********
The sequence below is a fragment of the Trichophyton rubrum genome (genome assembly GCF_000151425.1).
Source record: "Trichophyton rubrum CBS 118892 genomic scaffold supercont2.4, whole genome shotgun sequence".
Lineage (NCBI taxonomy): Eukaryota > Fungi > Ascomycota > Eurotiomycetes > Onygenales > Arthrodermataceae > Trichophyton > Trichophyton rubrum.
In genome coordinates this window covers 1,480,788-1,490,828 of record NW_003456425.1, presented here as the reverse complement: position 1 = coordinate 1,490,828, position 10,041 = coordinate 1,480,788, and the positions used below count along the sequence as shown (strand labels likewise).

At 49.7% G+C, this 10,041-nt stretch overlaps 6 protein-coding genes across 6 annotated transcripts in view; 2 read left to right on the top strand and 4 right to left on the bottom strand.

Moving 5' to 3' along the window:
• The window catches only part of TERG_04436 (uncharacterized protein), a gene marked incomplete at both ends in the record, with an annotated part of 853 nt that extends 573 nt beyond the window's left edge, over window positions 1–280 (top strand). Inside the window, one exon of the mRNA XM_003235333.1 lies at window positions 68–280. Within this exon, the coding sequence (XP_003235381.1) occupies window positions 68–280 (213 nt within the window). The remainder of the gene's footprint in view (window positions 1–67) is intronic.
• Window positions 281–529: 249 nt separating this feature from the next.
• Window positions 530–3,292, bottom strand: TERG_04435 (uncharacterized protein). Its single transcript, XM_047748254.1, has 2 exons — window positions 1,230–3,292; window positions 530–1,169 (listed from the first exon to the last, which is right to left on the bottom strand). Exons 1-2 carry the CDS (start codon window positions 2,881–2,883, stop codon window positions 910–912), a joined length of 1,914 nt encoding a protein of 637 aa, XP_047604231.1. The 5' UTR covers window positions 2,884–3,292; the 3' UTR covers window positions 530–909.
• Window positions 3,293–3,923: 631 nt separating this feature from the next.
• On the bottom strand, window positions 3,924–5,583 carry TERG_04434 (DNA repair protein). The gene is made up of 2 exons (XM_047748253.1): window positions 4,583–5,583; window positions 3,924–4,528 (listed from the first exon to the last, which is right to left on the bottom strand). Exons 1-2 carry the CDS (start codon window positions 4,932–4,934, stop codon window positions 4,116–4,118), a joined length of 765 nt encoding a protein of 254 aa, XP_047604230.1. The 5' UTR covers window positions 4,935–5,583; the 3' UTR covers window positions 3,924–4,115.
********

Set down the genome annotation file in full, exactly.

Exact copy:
The sequence below is a fragment of the Trichophyton rubrum genome (genome assembly GCF_000151425.1).
Source record: "Trichophyton rubrum CBS 118892 genomic scaffold supercont2.4, whole genome shotgun sequence".
Lineage (NCBI taxonomy): Eukaryota > Fungi > Ascomycota > Eurotiomycetes > Onygenales > Arthrodermataceae > Trichophyton > Trichophyton rubrum.
In genome coordinates this window covers 1,480,788-1,490,828 of record NW_003456425.1, presented here as the reverse complement: position 1 = coordinate 1,490,828, position 10,041 = coordinate 1,480,788, and the positions used below count along the sequence as shown (strand labels likewise).

At 49.7% G+C, this 10,041-nt stretch overlaps 6 protein-coding genes across 6 annotated transcripts in view; 2 read left to right on the top strand and 4 right to left on the bottom strand.

Moving 5' to 3' along the window:
• The window catches only part of TERG_04436 (uncharacterized protein), a gene marked incomplete at both ends in the record, with an annotated part of 853 nt that extends 573 nt beyond the window's left edge, over window positions 1–280 (top strand). Inside the window, one exon of the mRNA XM_003235333.1 lies at window positions 68–280. Within this exon, the coding sequence (XP_003235381.1) occupies window positions 68–280 (213 nt within the window). The remainder of the gene's footprint in view (window positions 1–67) is intronic.
• Window positions 281–529: 249 nt separating this feature from the next.
• Window positions 530–3,292, bottom strand: TERG_04435 (uncharacterized protein). Its single transcript, XM_047748254.1, has 2 exons — window positions 1,230–3,292; window positions 530–1,169 (listed from the first exon to the last, which is right to left on the bottom strand). Exons 1-2 carry the CDS (start codon window positions 2,881–2,883, stop codon window positions 910–912), a joined length of 1,914 nt encoding a protein of 637 aa, XP_047604231.1. The 5' UTR covers window positions 2,884–3,292; the 3' UTR covers window positions 530–909.
• Window positions 3,293–3,923: 631 nt separating this feature from the next.
• On the bottom strand, window positions 3,924–5,583 carry TERG_04434 (DNA repair protein). The gene is made up of 2 exons (XM_047748253.1): window positions 4,583–5,583; window positions 3,924–4,528 (listed from the first exon to the last, which is right to left on the bottom strand). Exons 1-2 carry the CDS (start codon window positions 4,932–4,934, stop codon window positions 4,116–4,118), a joined length of 765 nt encoding a protein of 254 aa, XP_047604230.1. The 5' UTR covers window positions 4,935–5,583; the 3' UTR covers window positions 3,924–4,115.